Fall 2016 (30.3) Review Essay

Ethics and Inequality: A Strategic and Practical View

The Great Escape: Health, Wealth, and the Origins of Inequality
, Angus Deaton (Princeton: Princeton University Press, 2013), 376 pp., $18.95 paper, $29.95 cloth.

Inequality: What Can Be Done?, Anthony B. Atkinson (Cambridge, Mass.: Harvard University Press, 2015), 400 pp., $29.95 cloth.

Deng Xiaoping once said, “Let some get rich first, the others will follow.” This is Angus Deaton’s basic view in The Great Escape. Deaton, cowinner of the Leontief Prize in 2014 and winner of the Nobel Prize in 2015, chronicles the rise of almost all of humanity out of conditions of widespread hunger, disease, destitution, and premature death, and into a world where infant and child mortality has fallen sharply, and where heart diseases and even cancers are declining. Consequently, with exceptions related to AIDS and in the poorest countries, life overall is longer and health better than ever before.

There is a strong correlation between such measures of wellbeing and economic income. Deaton shows that the link is logarithmic: a proportional change in national income is tied to a step-change in longevity or scales of happiness or life satisfaction. The reasons for this are less clear. The causes of movement in health indicators, for instance, must themselves be teased out from the history of overcoming particular diseases. Vaccinations and antibiotics have contributed to rising health standards, but Deaton shows that they are a secondary part of the story. For example, the use of variolation to control smallpox long predated the vaccine; the practice came from Africa to America on slave ships, and Boston was smallpox free by 1760. Similarly, in the nineteenth century infectious diseases like cholera yielded to improvements in the quality of drinking water, while in the mid twentieth century vast—amazingly vast—gains were made by public health campaigns against smoking. (Alas, these were less effective with women, whose smoking rates continued to rise, and who will be paying the price for many decades still to come.)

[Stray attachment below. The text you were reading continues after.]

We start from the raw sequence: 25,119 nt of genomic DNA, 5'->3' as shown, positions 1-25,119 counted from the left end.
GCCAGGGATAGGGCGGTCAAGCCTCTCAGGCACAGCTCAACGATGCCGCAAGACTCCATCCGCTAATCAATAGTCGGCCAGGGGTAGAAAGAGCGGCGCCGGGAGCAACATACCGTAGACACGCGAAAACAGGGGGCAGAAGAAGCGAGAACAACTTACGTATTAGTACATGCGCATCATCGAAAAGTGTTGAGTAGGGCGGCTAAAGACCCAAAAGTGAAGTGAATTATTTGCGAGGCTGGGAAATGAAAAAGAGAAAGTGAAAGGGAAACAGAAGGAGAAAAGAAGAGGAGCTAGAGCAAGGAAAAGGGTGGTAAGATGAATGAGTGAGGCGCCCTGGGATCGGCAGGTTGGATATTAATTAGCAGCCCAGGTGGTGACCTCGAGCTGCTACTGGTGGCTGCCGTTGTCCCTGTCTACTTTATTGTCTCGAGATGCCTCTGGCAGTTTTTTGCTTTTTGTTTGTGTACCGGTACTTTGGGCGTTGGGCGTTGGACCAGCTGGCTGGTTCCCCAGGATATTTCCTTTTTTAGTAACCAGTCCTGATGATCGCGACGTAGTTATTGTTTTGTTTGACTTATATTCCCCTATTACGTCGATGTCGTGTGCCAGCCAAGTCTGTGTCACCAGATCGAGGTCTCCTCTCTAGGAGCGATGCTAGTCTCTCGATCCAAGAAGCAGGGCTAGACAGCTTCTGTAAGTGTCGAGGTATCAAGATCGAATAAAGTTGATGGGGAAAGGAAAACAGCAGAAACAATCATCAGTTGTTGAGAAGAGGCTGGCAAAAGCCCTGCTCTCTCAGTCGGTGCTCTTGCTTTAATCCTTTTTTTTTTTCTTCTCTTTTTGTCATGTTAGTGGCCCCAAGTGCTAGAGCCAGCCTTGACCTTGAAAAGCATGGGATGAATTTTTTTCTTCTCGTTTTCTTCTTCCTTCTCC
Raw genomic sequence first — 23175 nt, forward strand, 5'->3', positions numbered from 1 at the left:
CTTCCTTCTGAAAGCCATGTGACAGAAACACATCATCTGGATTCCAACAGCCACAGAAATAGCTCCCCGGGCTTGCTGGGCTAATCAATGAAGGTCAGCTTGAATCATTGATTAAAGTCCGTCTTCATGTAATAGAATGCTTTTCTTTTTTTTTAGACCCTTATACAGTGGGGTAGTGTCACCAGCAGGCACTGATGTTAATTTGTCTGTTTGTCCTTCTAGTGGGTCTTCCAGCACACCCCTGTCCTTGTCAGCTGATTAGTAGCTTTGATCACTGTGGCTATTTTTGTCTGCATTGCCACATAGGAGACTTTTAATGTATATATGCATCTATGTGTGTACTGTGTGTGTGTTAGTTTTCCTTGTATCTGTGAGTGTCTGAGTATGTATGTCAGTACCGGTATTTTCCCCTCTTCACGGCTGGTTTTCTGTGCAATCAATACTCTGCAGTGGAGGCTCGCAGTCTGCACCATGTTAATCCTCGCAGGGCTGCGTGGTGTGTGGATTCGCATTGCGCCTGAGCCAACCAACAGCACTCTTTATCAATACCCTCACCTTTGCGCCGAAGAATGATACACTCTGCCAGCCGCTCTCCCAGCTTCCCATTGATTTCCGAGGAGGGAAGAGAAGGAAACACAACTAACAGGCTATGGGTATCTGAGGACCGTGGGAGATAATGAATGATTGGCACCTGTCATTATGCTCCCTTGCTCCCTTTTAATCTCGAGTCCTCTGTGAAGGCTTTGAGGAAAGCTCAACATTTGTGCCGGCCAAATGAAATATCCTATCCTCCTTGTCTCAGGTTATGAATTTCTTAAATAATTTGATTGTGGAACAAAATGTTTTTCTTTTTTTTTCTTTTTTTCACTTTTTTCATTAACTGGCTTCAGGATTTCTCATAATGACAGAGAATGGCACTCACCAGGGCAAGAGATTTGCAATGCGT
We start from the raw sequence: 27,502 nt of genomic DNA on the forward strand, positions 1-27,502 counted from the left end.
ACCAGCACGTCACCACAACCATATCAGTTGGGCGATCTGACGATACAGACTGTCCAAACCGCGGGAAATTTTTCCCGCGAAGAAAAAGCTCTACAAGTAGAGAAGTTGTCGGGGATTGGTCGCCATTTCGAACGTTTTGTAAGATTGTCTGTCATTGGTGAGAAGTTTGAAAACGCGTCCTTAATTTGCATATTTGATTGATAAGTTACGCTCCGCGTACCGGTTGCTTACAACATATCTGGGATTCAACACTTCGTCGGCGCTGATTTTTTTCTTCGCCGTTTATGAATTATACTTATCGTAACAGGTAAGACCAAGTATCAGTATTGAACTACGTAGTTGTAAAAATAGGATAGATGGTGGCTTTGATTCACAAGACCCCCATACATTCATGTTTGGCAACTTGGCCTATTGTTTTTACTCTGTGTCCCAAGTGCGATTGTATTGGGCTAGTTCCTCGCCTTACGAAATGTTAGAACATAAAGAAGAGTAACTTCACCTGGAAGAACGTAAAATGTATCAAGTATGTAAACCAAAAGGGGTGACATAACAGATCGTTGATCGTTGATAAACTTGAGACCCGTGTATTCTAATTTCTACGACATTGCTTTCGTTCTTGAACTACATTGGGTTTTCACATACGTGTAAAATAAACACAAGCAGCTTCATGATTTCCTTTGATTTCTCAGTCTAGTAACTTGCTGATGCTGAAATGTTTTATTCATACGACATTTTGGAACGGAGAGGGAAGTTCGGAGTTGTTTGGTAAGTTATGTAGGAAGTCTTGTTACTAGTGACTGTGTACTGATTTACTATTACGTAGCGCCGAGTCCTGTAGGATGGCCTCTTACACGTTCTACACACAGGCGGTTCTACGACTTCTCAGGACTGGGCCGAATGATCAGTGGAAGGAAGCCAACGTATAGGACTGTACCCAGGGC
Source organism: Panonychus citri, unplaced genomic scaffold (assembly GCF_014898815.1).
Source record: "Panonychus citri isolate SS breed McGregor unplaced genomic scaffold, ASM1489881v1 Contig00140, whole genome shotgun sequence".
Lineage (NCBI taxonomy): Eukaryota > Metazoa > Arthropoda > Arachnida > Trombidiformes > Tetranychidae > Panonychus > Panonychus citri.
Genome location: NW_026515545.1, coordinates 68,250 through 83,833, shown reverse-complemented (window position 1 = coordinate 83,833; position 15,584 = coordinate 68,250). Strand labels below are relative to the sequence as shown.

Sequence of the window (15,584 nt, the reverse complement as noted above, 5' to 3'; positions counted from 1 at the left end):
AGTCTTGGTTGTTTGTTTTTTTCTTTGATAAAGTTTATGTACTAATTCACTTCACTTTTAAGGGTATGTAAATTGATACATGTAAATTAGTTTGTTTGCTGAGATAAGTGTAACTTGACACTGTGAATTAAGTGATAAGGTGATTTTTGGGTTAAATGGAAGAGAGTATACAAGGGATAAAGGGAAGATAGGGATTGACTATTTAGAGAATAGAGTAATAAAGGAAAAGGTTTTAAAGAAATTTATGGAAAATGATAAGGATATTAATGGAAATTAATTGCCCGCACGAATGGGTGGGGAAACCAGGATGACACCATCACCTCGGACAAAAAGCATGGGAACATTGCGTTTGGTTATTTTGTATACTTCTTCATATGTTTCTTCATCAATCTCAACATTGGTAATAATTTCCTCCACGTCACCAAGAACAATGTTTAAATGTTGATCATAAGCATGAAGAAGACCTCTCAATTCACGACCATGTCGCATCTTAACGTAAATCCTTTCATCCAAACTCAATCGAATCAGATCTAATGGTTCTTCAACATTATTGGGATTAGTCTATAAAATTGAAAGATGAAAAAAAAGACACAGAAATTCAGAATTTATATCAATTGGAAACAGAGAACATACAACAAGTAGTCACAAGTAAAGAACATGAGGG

Importantly, however, the starting point for these gains was exceptionally low. Deaton notes that the forensic record on heights and weights tells us that the eighteenth and nineteenth centuries may have been the worst in human history for malnutrition and stunted development; the hunter-gatherers and agriculturists who peopled the earlier millennia were in important ways better off. The Great Escape followed a Great Fall; Karl Marx and Victor Hugo appeared when they were needed.

Deaton’s point here, however, is that all of the great gains since the disasters of the Conquest and the Industrial Revolution have generated inequality. Whatever the field (medicine, hygiene, transport, housing) someone—or some country, city, or township—has to go first, and thus a gap opens up. If some are successful, the good practices spread and inequality narrows again later on, when the laggards catch up. But without rising inequality in the first place, there would be no gap to close and no Great Escape. Whether the rate of infant mortality is two per thousand or forty per thousand makes a vast difference. But, following Deaton, the existence of that differential (or even the fact that it may be rising as mortality falls in the rich countries), harsh though it is, is not necessarily a bad thing at any given moment of time. It may be a sign of progress, and not of injustice. The important goal is to ensure that the gap, once opened, closes again in the right way.

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